The minor in Jewish Studies offers an interdisciplinary perspective into the narratives, histories, cultures, literatures, and languages of the international Jewish community and explores the breadth and depth of the Jewish experience globally, historically, and culturally. The program involves faculty from a variety of disciplines to build relationships between the Jewish community and other communities in providing an academic overview of the Jewish experience.  Students may choose to participate in engaged learning and take advantage of internship opportunities.

Admission Requirements

Admission is open to all NEIU undergraduates who have completed 21 General Education hours and English 101 and 102 or equivalent.

University Core Curriculum Requirements

General Education Distribution Area Cr. Hrs.
Fine Arts (FA)*
2 courses, from at least two of the following areas of study: Art, CMT (Mass Media or Theatre), Music (includes Dance).
Humanities (HU)*
3 courses, from at least two of the following areas of study: CMT (Communication), English, Linguistics. Philosophy, Women's and Gender Studies, World Languages and Cultures, (Note: No more than two foreign language courses may be used to fulfill this requirement.)

Behavioral/Social Sciences (SB)*

3 courses, from at least two of the following areas of study: African & African American Studies, Anthropology, Computer Science, Economics, Geography & Environmental Studies, History, Justice Studies, Latino & Latin American Studies, Political Science, Psychology, Sociology, Social Work


Natural Sciences (NS and NSL)**

3 courses, from at least two of the following areas of study; one course must have a laboratory component (NSL): Biology, Chemistry, Earth Science, Environmental Science, Physics (Note: If an FYE ANTH that counts as Natural Science is taken, only one Biology course may be used for Natural Science).


Engaged Learning Experiences  

Students must complete, at Northeastern, three courses designated as Engaged Learning Experiences courses. One of the Engaged Learning Experiences courses must be at the 300-level, and one Engaged Learning Experiences course must be designated as "Boundary Crossing".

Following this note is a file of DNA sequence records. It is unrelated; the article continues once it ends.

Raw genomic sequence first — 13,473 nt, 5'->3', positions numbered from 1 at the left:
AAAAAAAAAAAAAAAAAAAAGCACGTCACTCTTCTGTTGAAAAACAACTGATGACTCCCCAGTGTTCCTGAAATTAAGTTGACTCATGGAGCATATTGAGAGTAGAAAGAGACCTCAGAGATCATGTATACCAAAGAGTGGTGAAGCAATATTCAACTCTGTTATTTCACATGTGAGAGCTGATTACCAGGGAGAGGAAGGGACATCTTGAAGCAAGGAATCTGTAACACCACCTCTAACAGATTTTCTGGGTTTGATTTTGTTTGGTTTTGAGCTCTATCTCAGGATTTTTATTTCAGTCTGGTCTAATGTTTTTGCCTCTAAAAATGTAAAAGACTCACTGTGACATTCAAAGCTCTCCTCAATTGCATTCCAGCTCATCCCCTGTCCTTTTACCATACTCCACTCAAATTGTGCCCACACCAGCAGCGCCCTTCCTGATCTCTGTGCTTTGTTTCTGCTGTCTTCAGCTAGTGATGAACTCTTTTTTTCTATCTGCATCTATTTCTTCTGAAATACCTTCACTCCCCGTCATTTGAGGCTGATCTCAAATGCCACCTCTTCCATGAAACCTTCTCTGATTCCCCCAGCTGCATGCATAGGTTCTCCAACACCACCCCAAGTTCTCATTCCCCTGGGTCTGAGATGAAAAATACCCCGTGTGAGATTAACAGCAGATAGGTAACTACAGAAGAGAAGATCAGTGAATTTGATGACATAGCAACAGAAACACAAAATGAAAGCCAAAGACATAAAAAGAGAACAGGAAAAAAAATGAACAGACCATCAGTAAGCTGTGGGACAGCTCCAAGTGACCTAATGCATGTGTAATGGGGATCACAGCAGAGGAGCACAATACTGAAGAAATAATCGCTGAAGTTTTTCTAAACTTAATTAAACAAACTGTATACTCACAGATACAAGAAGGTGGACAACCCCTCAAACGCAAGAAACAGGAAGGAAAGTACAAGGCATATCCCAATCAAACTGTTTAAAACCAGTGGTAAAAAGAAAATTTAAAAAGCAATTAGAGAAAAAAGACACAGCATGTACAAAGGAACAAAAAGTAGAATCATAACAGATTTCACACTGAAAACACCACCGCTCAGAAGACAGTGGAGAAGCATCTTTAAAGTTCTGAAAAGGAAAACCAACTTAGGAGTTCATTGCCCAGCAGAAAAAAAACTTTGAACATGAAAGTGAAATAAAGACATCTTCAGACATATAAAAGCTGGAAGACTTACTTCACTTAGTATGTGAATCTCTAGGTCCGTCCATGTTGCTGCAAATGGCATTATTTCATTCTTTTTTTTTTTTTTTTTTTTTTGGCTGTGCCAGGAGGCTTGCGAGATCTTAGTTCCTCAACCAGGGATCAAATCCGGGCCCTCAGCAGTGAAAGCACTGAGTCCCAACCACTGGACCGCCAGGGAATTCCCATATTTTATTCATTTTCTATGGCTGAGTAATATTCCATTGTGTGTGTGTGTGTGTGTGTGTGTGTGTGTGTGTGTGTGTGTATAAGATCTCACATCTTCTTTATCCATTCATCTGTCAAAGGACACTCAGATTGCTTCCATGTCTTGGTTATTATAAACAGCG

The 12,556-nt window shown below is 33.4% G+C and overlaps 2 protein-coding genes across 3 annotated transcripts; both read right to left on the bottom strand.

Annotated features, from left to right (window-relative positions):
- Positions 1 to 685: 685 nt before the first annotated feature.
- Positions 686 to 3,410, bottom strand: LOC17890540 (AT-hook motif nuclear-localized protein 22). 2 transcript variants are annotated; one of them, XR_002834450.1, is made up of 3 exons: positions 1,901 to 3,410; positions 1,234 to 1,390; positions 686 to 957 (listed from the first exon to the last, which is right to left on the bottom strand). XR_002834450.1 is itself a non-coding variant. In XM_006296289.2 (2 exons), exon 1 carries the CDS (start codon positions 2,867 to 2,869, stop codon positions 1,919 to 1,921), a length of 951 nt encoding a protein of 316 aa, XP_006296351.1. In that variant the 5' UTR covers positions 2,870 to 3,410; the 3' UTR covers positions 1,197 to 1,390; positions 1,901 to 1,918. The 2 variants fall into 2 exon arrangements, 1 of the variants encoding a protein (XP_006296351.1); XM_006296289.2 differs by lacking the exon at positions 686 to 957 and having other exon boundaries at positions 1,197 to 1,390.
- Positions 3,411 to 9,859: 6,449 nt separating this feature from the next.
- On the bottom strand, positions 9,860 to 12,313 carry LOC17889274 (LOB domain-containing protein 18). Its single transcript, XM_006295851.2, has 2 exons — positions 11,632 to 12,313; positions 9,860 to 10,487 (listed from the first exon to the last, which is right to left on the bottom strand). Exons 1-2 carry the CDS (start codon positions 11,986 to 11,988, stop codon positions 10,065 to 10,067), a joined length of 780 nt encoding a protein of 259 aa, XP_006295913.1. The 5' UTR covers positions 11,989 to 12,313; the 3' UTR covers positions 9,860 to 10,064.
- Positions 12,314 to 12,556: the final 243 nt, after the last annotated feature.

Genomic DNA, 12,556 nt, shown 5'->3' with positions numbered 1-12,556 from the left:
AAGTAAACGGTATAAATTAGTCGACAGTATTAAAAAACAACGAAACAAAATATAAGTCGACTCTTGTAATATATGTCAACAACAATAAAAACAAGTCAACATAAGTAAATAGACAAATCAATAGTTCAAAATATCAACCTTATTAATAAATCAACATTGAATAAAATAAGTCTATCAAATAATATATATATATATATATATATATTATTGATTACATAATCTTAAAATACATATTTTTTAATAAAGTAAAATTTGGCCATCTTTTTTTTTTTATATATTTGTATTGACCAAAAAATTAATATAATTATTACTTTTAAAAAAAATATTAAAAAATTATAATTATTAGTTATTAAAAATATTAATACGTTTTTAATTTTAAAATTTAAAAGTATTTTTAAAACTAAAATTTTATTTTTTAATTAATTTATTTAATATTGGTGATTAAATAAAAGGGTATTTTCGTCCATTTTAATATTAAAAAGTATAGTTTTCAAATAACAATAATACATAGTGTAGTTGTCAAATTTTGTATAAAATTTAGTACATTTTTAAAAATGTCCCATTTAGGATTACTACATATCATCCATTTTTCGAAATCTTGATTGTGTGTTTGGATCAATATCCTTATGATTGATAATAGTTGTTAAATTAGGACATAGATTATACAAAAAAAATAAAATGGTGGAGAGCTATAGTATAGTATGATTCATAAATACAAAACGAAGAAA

Discipline Specific (ELE-DS)

These courses have pre-requisites that are specific courses within a program of study. Discipline Specific courses give students a deeper understanding of how knowledge is created and applied in their field.


Boundary Crossing (ELE-X)

These are courses that cross disciplinary boundaries and/or cross boundaries through engagements outside the classroom or University allowing students to see how knowledge gained in one field might inform other fields or other aspects of society.


Math/Quantitative Reasoning (MA)

1 Math course, that has intermediate Algebra as prerequisite OR is a course listed on the General Education Distributive Learning List of Approved Courses. Any 3 hour college level math course, beyond Intermediate Algebra, meets this requirement.


Students should also be aware of all other university requirements to obtain a degree - NEIU requirements

Minor in Jewish Studies

6 courses/18 hours distributed across both required (4) and elective (2) courses.

Required Courses
LING-344Linguistics And Reading3
HIST-306Europe 1919-1948: Fascism, Socialism, And The Second World War3
or JS-306 Europe 1919-1948: Fascism, Socialism, And The Second World War
PSCI-396Jewish Political Thought3
or JS-396 Jewish Political Thought
ENGL-352Jewish-American Literature: People Of The Books3
or JS-352 Jewish-American Literature: People Of The Books
Elective courses
LING-316Languages And Cultures: Middle East3
HIST-314BRussian And Soviet History 1855 To Present3
or JS-314B Russian And Soviet History 1855 To The Present
Total Hours18